Central Banking Initiatives @ ASB

Our Central Banking Initiatives @ ASB include talks, webinars, forums and other events on topics of interest to central banks. Currently, we are running three series. Our Conversations on Central Banking webinar series, draws on the experience of our Advisory Board Members, comprising former central bank Governors from around the world, and the expertise of our MIT and other faculty members on topical issues in central banking. Our Macro, Finance and Emerging Economies webinar series, hosted jointly with the SEACEN Centre, provides a forum for policy-relevant work on topics in macroeconomics, finance and their nexus, and especially work relevant to the challenges confronting emerging economies. We feature selected sessions from our ASB Research Seminars, on topics related to macroeconomics, finance and central banking. Finally, we provide a platform for special events, such as presentations by international organisations on policy initiatives and regional/global publications. All events are open to the public, but pre-registration is required. Seats are allocated on a first-come, first-served basis. Scroll down to see upcoming and past initiatives, including registration links.

Applications for the September 2023 Master in Central Banking (MCB) intake are now open. Visit Master in Central Banking to know more or download the brochure.

PAST INITIATIVES

JIAQIAN (JACK) CHEN
Deputy Division Chief
Open Economy Macroeconomics Division
IMF Research Department

Join us in-person and virtually for an exclusive IMF 2023 External Sector Report Seminar at ASB Campus. This year, the report takes a closer look at the impact of US dollar appreciation and capital flows from emerging and developing economies to advanced economies.

Dr. Jack Chen, Deputy Division Chief in the IMF Research Department, will present the main findings of the IMF’s External Sector Report 2023. Chen will discuss recent global external developments, risks associated with excess global current account balances, and steps to promote external rebalancing.

This event will be moderated by Prof Hans Genberg.

Asia School of Business in collaboration with The SEACEN Centre is organizing a joint seminar for IMF Launch of World Economic Outlook Analytical Chapters.

  • Global Trade and Value Chains in the Pandemicby Davide Malacrino – Economist, IMF Research Department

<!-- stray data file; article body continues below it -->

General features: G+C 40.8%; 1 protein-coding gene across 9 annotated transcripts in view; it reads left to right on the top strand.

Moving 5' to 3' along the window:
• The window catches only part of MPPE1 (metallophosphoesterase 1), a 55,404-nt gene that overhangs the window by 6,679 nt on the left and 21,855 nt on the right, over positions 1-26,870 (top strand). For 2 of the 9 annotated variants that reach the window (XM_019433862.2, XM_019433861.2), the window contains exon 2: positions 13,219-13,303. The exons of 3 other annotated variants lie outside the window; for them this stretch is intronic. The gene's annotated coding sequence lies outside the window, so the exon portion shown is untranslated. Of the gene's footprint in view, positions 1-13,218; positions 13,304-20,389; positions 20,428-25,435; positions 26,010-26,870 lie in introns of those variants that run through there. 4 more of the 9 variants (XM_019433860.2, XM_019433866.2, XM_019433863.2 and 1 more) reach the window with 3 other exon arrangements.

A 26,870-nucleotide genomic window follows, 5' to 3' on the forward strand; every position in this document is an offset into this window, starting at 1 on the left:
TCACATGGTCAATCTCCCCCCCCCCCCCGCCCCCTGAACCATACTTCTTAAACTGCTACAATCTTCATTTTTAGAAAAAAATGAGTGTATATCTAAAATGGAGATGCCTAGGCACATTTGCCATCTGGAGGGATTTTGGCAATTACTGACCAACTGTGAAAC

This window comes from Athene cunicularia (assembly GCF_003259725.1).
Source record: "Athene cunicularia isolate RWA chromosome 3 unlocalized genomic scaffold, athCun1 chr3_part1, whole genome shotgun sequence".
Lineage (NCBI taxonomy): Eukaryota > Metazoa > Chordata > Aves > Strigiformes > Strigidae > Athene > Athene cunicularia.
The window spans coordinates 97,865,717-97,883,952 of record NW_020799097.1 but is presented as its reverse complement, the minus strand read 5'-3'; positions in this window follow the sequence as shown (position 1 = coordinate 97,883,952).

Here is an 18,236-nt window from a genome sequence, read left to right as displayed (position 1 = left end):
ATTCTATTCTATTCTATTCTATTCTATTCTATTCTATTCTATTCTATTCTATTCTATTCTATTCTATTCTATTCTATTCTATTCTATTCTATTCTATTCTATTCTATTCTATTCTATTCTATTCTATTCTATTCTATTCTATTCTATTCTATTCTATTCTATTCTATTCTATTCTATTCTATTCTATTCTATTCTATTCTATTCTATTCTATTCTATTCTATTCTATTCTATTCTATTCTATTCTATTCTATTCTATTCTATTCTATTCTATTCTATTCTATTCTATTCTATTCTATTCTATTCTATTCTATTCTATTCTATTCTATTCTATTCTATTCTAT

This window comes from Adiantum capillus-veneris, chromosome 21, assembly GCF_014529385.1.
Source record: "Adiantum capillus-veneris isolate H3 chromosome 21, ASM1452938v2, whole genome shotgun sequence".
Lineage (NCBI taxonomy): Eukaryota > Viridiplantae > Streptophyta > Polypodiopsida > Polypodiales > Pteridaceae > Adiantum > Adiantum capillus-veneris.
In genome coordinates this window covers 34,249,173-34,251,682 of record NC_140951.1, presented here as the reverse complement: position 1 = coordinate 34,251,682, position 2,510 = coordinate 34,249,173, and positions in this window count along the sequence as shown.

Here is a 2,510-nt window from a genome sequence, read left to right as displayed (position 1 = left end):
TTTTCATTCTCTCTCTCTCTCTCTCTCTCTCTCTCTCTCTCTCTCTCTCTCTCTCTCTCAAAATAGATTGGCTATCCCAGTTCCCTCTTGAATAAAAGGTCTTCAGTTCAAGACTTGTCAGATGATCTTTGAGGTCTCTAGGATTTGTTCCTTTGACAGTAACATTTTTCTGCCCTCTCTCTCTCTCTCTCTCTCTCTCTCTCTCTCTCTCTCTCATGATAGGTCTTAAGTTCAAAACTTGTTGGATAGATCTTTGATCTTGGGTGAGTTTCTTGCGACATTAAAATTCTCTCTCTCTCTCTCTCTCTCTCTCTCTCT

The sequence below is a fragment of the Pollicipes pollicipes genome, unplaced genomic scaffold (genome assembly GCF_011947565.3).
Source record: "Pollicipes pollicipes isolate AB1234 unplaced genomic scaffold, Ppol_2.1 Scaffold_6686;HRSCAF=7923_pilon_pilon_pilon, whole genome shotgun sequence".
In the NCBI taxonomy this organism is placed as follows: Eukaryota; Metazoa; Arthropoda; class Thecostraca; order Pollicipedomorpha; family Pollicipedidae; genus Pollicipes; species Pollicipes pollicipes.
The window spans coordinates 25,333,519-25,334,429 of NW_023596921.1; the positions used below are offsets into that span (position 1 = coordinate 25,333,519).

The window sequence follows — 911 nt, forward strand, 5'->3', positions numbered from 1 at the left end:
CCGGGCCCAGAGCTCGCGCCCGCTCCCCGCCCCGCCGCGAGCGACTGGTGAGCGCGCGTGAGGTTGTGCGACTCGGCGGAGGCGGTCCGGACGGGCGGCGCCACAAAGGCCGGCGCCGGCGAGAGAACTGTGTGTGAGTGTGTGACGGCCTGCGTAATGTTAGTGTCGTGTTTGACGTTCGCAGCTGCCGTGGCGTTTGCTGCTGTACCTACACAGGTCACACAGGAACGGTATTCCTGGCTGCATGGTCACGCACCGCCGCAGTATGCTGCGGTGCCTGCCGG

When COVID-19 hit, the combined supply and demand shock was expected to lead to a dramatic collapse in trade. However, trade in goods bounced back quite rapidly—faster than it has in previous global slowdowns like the global financial crisis. But trade in services still remains sluggish. And some sectors that participate heavily in global value chains, such as automobiles, experienced larger and longer disruptions. Along with on-going disruptions in supply chain logistics, this has prompted calls among policy makers to bring more production on-shore, which would lead to permanent changes in the structure of global value chains. In this context, the chapter investigates the following questions: (1) what were the main drivers of trade in the pandemic; in particular domestic pandemic intensity and pandemic containment policies, as well as international spillovers on trade from pandemic containment policies; (2) how did key GVCs adapt to the pandemic; and (3) what can governments do to help strengthen global value chains against future disruptions, which may arise not just from future health crises, but also from conflict, cyberattacks, or from climate-related weather events? 

  • Private Sector Debt and the Global Recovery by Jean-Marc Natal – Deputy Division Chief, IMF Research Department

During the pandemic, and in particular its most acute phase, government policies helped maintain private access to credit, staving off a deeper recession in 2020. This chapter examines whether the resulting increase in leverage may affect the pace of the recovery. As countries prepare to normalize monetary policy, assessing how leverage is distributed and its interaction with countercyclical policies is key to forecasting the pace of the recovery and calibrating the unwinding of pandemic-time support. Analyzes based on micro-level data show that the recovery is likely to be slower in countries where (1) leverage is concentrated among vulnerable firms and low-income households, (2) insolvency procedures are inefficient, (3) public and private deleveraging coincide and (4) monetary policy must be tightened rapidly. 

  • IMF’s Asia and Pacific Regional Outlook – Spring 2022 by Nour Tawk